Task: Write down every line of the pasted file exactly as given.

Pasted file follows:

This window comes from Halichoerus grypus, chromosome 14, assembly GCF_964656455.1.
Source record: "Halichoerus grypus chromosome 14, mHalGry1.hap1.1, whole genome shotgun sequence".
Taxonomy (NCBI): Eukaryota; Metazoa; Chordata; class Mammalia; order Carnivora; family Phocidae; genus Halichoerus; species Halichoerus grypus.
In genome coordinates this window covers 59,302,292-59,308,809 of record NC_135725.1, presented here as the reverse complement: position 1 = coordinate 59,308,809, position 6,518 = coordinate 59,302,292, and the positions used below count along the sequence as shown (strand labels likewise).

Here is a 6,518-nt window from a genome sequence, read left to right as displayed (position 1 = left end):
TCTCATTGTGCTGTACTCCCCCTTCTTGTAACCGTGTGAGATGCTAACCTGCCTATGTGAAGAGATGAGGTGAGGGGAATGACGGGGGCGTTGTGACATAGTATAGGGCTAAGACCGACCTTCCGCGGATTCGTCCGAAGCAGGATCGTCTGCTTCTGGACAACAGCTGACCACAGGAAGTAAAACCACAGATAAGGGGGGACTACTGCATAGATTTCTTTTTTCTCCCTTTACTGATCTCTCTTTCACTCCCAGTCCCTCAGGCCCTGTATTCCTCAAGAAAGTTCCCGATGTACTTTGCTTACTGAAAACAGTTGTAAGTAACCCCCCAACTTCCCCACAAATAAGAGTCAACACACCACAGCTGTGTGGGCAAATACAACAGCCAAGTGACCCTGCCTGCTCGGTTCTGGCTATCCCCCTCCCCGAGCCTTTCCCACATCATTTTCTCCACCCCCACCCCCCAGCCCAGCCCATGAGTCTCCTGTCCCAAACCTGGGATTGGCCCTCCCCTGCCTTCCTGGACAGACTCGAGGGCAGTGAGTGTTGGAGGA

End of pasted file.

This window comes from Halichoerus grypus, chromosome 14, assembly GCF_964656455.1.
Source record: "Halichoerus grypus chromosome 14, mHalGry1.hap1.1, whole genome shotgun sequence".
Taxonomy (NCBI): Eukaryota; Metazoa; Chordata; class Mammalia; order Carnivora; family Phocidae; genus Halichoerus; species Halichoerus grypus.
In genome coordinates this window covers 59,302,292-59,308,809 of record NC_135725.1, presented here as the reverse complement: position 1 = coordinate 59,308,809, position 6,518 = coordinate 59,302,292, and the positions used below count along the sequence as shown (strand labels likewise).

Here is a 6,518-nt window from a genome sequence, read left to right as displayed (position 1 = left end):
TCTCATTGTGCTGTACTCCCCCTTCTTGTAACCGTGTGAGATGCTAACCTGCCTATGTGAAGAGATGAGGTGAGGGGAATGACGGGGGCGTTGTGACATAGTATAGGGCTAAGACCGACCTTCCGCGGATTCGTCCGAAGCAGGATCGTCTGCTTCTGGACAACAGCTGACCACAGGAAGTAAAACCACAGATAAGGGGGGACTACTGCATAGATTTCTTTTTTCTCCCTTTACTGATCTCTCTTTCACTCCCAGTCCCTCAGGCCCTGTATTCCTCAAGAAAGTTCCCGATGTACTTTGCTTACTGAAAACAGTTGTAAGTAACCCCCCAACTTCCCCACAAATAAGAGTCAACACACCACAGCTGTGTGGGCAAATACAACAGCCAAGTGACCCTGCCTGCTCGGTTCTGGCTATCCCCCTCCCCGAGCCTTTCCCACATCATTTTCTCCACCCCCACCCCCCAGCCCAGCCCATGAGTCTCCTGTCCCAAACCTGGGATTGGCCCTCCCCTGCCTTCCTGGACAGACTCGAGGGCAGTGAGTGTTGGAGGA